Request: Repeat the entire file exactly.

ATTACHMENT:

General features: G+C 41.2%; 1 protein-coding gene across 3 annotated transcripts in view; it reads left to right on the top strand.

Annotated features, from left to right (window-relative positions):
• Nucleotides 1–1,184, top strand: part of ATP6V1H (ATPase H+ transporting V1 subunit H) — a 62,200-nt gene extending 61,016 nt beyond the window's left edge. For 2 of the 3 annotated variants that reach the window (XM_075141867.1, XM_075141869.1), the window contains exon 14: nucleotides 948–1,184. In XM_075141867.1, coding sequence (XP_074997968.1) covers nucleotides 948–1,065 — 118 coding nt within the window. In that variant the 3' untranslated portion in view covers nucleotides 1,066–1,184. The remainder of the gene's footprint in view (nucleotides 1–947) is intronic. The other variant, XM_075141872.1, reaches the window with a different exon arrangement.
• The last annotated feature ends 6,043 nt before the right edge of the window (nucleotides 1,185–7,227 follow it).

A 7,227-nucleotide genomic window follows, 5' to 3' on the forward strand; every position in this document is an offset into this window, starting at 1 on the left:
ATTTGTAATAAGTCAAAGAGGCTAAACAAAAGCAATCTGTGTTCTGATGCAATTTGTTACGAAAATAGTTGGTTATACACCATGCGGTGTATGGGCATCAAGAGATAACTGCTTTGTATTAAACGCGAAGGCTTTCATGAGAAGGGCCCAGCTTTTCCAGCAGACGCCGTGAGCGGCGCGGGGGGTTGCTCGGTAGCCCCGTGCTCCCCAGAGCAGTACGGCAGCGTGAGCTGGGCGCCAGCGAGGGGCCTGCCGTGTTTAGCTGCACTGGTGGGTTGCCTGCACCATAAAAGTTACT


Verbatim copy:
General features: G+C 41.2%; 1 protein-coding gene across 3 annotated transcripts in view; it reads left to right on the top strand.

Annotated features, from left to right (window-relative positions):
• Nucleotides 1–1,184, top strand: part of ATP6V1H (ATPase H+ transporting V1 subunit H) — a 62,200-nt gene extending 61,016 nt beyond the window's left edge. For 2 of the 3 annotated variants that reach the window (XM_075141867.1, XM_075141869.1), the window contains exon 14: nucleotides 948–1,184. In XM_075141867.1, coding sequence (XP_074997968.1) covers nucleotides 948–1,065 — 118 coding nt within the window. In that variant the 3' untranslated portion in view covers nucleotides 1,066–1,184. The remainder of the gene's footprint in view (nucleotides 1–947) is intronic. The other variant, XM_075141872.1, reaches the window with a different exon arrangement.
• The last annotated feature ends 6,043 nt before the right edge of the window (nucleotides 1,185–7,227 follow it).

A 7,227-nucleotide genomic window follows, 5' to 3' on the forward strand; every position in this document is an offset into this window, starting at 1 on the left:
ATTTGTAATAAGTCAAAGAGGCTAAACAAAAGCAATCTGTGTTCTGATGCAATTTGTTACGAAAATAGTTGGTTATACACCATGCGGTGTATGGGCATCAAGAGATAACTGCTTTGTATTAAACGCGAAGGCTTTCATGAGAAGGGCCCAGCTTTTCCAGCAGACGCCGTGAGCGGCGCGGGGGGTTGCTCGGTAGCCCCGTGCTCCCCAGAGCAGTACGGCAGCGTGAGCTGGGCGCCAGCGAGGGGCCTGCCGTGTTTAGCTGCACTGGTGGGTTGCCTGCACCATAAAAGTTACT